Muralist guest speaker highlights cultural understanding
As a teenager California in the 1960s and 1970s, Yreina D. Cervantez found her voice as an artist as the streets of Los Angeles were filled with the voices of activists and protesters from around the world.
“My work is really about the reclamation of identity and transformation,” she said. “… reclaiming one’s history and understanding one’s history and therefore understanding your identity, transforming and transcending.”
Now a professor of Chicana and Chicano art at California State University, Northridge, Cervantez’s collection of painting, drawings, prints and mural work reflect 30 years of community art and activism. Raised in California, she entered young adulthood during the Chicano Rights Movement, the Civil Rights Movement and the resistance to the Vietnam War.
“I was very young and I [came] into my political conscience at that historical movement, and so it really formed a lot of my experiences,” she said. “Through my education I was able to go to the university and be exposed to a lot of different ideas.”
While still an undergrad at the University of California, Santa Cruz, Cervantez traveled to Nicaragua to show her support for refugees affected by the country’s civil war in the 1980s painted a mural to there with other students and supporters. After graduating, she became active in community art as a teacher and noted mural painter with the grassroots non-profits Self Help Graphics and the Social and Public Art Resources Center, which provide free art classes in East LA and promote mural preservation.
“Most of my life has been dedicated to issues that are related to community and to creating positive change in communities,” Cervantez said, mentioning a program in which she taught art to young women and mothers involved in gangs. “That was rewarding because there were women who didn’t necessarily have access to opportunities but who were very intelligent, very creative. Sometimes it’s just the access to education or opportunity that really creates circumstances.”
While Cervantez said that her style and artistic approach have changed over three decades, her work is connected by the common thread of Chicana and Native American spirituality, feminism and the blending of the personal and political. She cites the incorporation of alto historia as an important part of her self-portraiture, a concept coined by Valley writer Gloria Zanzaldua as the practice of Chicana artists including elements that represent their communities into their self-portraits.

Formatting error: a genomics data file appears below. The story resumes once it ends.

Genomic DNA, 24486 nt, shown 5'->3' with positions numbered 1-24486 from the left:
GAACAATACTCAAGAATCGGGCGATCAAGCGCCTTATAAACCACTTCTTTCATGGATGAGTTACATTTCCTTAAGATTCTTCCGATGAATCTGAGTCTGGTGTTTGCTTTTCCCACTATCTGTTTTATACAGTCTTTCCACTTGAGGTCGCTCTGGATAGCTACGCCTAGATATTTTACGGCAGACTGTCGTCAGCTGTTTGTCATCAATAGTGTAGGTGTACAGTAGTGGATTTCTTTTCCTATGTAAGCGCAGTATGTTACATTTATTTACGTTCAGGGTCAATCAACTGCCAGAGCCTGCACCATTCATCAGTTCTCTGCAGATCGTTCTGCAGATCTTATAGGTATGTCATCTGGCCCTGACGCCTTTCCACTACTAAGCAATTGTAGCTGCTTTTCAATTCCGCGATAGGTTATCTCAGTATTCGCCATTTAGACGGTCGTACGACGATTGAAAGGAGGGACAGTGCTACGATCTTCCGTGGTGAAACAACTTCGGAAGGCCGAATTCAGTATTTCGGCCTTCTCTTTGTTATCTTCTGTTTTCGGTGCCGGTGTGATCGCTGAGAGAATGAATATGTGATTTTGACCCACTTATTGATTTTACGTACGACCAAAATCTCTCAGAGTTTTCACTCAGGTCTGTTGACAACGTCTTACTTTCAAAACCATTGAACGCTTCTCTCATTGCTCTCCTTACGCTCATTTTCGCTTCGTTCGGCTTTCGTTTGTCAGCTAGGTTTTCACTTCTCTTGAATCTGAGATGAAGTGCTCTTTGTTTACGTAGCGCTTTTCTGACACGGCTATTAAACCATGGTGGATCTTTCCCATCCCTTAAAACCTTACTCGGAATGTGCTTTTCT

“The Chicana and Chicano Movement didn’t happen in a vacuum, and neither does Chicana and Chicano art,” she said. “It was all a process of being inspired by the Chicano Movement, my education and my experiences that formed my consciousness, and also working in the community with the Latino community and Central America community as well.”
Her work “Mujer de Mucha Enagua, Pa’ Ti Xicana” showcases Cervantez’s use of symbolism, feminism, and indigenous influences. The title translates to “woman with a lot of petty coat,” a saying in Mexico that inspired to create the screen-print depicting a Mexican revolutionary woman Zapatista, Mexican poet Sor Juana Inez de la Cruz and cotemporary poet Rosario Castellano.
“I thought that was really beautiful because … we don’t really have anything that comparable to, excuse me for being blunt, but you have things like, ‘He’s got a lot of balls,’” she explained. “Una mujer de mucha enagua, a woman with a lot of petty coat is comparable to the idea of a person with a lot of strength, a person that is empowered, and I thought that that was a beautiful metaphor, and that piece is dealing with history…”
Cervantez will be on campus to discuss her work as part of FESTIBA in a March 28 lecture in the library. Her “Selected Works in Paper” exhibition will be on display through April 30.
“[It’s] an opportunity to have discourse on Chicana and Chicano art and aesthetic because we don’t really have that opportunity many times…,” she said. “Until things really change significantly for communities of color, particularly Latino and especially immigrant communities, there are always issues to address in the work.”